Assumptions In Research Are Tricky

While working on one of my Richardson family in Lincolnshire, England, I came across an Ancestry Tree that had a newspaper clipping that was associated with one of the wives of my relative. It didn’t make sense to me. I decided to do a bit more digging and it resulted in multiple “surprises” and wrong assumptions. It’s turned out to be a great lesson in always double checking all of your information, no matter how cut and dried it seemed. More importantly, I learned not to quickly make assumptions.

The questions raised by the newspaper article, revolved around the second wife of Robert Richardson of Waltham, Lincolnshire. Robert had 9 children with his first wife, Jane Surfleet. Jane died in 1843 and Robert married his second wife, Mary Dawson Parker.

In 1851, Robert, Mary, along with five of Robert’s children from his first marriage and two of Mary’s children from her first marriage, lived in Waltham, Lincolnshire.

In 1861, Robert was living on his own in Waltham and listed as a “widower”. His daughter, Rebecca, age 21, and two younger children, Moses, age 2, and Fanny F, age 2 weeks, were living with him. Moses and Fanny were listed as being the son and daughter of Robert. The information in this census led me to believe that Mary was the mother of Moses and Fanny, and that she probably died giving birth to Fanny.

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Another Case of Family Lore Changing Details The Death of Samuel Ratcliffe

It’s been years since I did any serious research on the Ratcliffe family of Cheshire and Lancashire, England.  Recently, due to some new DNA matches, I started to look at my old information on the family.  I saw my notes  saying that “according to family, Samuel Ratcliffe supposedly drowned in the River Mersey”.   That fact remains true, however, the details passed down left out some details.

Up until now, all that I had as far as documentation was his burial record in Little Leigh, Cheshire, England.

Samuel Ratcliffe Burial

I was told that Samuel was a “waterman” and that the assumption was that he drowned while working on the river.   Today I decided to search the newspaper archive on FindMyPast and see if I could find anything on his death.  The absolute last article in the search results was exactly what I was hoping to find.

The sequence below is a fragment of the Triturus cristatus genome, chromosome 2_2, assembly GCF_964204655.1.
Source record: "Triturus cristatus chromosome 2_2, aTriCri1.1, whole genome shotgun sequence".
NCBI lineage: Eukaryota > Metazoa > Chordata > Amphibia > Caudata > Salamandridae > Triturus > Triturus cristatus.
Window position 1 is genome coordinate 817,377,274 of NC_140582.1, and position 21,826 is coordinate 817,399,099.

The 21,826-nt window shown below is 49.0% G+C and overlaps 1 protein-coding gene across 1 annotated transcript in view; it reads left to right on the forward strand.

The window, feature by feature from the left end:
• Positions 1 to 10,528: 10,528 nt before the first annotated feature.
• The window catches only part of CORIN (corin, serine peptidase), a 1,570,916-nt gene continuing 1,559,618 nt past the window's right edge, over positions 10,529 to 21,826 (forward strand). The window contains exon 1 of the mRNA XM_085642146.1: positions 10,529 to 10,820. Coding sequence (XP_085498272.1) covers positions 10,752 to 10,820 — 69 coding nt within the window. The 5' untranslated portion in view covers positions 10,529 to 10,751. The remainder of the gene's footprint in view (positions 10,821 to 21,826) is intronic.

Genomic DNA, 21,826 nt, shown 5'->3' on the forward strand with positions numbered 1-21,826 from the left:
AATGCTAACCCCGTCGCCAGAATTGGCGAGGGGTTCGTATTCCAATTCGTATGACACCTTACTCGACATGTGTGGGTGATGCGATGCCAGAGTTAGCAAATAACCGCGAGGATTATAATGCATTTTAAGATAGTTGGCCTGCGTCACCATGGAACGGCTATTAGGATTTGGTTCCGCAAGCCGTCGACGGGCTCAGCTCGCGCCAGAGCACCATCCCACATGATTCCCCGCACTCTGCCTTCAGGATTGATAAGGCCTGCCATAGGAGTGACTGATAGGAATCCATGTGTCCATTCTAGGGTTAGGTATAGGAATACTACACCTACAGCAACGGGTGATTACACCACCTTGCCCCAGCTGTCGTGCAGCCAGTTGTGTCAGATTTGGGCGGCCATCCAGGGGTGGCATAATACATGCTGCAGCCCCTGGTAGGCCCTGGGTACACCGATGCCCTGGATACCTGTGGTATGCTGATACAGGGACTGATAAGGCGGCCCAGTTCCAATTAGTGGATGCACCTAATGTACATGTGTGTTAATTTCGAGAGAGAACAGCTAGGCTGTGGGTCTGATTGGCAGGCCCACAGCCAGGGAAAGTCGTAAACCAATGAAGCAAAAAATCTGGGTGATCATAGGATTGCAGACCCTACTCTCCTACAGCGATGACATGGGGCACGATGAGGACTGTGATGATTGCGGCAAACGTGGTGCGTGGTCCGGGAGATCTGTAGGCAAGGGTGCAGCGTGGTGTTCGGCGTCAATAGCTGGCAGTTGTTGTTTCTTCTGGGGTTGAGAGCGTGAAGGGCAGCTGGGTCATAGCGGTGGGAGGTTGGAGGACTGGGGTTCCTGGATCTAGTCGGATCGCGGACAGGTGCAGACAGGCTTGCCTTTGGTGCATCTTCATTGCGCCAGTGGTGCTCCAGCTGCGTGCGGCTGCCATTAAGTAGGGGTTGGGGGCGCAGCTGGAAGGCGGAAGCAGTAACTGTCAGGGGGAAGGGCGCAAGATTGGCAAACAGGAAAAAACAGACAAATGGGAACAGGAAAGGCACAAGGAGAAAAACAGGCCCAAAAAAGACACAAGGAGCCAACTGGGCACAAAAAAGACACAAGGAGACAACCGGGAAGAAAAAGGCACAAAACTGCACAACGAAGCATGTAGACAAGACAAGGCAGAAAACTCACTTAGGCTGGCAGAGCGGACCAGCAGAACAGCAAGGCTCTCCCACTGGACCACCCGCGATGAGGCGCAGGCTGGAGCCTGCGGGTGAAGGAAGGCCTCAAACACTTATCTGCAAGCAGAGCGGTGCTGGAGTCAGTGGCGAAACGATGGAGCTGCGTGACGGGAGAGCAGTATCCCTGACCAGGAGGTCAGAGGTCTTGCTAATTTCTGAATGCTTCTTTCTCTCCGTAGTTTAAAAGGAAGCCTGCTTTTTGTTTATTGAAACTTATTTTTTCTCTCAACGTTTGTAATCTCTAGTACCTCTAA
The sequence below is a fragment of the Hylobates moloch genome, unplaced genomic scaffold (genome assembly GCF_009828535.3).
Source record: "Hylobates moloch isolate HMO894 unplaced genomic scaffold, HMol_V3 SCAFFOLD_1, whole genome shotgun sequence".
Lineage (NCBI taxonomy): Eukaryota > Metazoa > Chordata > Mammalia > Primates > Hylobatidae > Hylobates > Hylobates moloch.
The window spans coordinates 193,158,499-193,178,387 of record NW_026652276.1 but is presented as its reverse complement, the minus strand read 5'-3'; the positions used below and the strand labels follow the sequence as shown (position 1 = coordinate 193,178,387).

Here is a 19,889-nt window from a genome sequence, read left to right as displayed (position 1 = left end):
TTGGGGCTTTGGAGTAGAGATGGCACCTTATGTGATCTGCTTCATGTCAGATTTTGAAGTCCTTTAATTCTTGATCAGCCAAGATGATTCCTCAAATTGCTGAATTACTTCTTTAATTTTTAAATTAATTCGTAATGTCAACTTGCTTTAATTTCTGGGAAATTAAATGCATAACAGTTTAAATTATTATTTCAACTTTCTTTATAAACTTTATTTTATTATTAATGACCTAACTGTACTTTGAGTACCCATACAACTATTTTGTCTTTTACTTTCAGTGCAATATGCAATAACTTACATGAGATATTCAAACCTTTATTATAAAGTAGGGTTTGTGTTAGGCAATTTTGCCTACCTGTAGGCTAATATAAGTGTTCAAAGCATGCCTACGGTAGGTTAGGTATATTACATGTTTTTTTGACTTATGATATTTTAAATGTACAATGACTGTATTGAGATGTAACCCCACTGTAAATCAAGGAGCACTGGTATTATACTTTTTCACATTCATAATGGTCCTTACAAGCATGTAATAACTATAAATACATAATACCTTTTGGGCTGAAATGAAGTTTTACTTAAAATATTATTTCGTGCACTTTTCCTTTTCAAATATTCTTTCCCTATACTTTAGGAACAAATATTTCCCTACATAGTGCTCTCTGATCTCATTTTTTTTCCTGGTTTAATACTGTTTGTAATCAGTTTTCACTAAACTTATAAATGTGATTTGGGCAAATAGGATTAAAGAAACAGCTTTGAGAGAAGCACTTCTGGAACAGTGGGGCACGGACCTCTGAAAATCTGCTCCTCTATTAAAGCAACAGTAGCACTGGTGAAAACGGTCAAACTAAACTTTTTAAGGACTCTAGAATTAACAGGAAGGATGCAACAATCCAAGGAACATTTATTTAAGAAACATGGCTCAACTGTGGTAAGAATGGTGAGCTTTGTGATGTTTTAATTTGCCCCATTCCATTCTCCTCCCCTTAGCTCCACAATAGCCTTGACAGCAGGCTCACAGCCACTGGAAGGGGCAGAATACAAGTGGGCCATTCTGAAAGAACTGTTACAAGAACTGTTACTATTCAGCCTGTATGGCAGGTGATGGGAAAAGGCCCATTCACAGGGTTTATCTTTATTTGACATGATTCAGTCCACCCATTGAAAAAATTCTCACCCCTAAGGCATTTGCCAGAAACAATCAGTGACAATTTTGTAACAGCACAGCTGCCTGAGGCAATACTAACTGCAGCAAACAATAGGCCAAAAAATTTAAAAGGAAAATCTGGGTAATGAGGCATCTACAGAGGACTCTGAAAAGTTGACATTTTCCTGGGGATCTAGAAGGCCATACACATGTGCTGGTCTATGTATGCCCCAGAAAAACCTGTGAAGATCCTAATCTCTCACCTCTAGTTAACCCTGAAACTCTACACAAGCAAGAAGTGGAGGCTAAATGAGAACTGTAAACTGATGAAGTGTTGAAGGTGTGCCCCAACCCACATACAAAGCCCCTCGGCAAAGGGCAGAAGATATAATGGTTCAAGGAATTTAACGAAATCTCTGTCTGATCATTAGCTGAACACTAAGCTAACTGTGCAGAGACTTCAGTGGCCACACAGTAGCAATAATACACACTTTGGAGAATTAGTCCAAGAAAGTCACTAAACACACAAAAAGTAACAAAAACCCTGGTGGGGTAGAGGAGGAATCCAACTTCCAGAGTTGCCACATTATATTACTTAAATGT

As you can see in this article,  while he was an employee of the Bridgewater Navigation Company, Samuel’s death was the result of a bad decision made after a night of drinking.  Not exactly as noble as falling off a boat while working as a waterman.

Samuel Ratcliffe Death

I had been in a discussion on Twitter the other day with other genealogists about “Family Lore” and stories handed down vs facts. This discovery is a prime example of how much they can differ. Family lore is always great to “clues”, but it’s always smart to try to back it up with facts.

A New DNA Match Helps Connect Stanford Families

Mohill

Mohill, County Leitrim, Ireland Market Square

When I put together my first genealogy book back in 2013 I ran in to the challenge of deciding how to include not only my two direct Stanford lines, but also how to include the three other Stanford families in New Haven that I was pretty sure connected to one or the other of my Stanford lines but couldn’t prove it. I ended up making the book in three parts. The first two parts were my two families and the third was the three “probably related” families. One of which was the descendants of Patrick Stanford and Catherine Mulligan.

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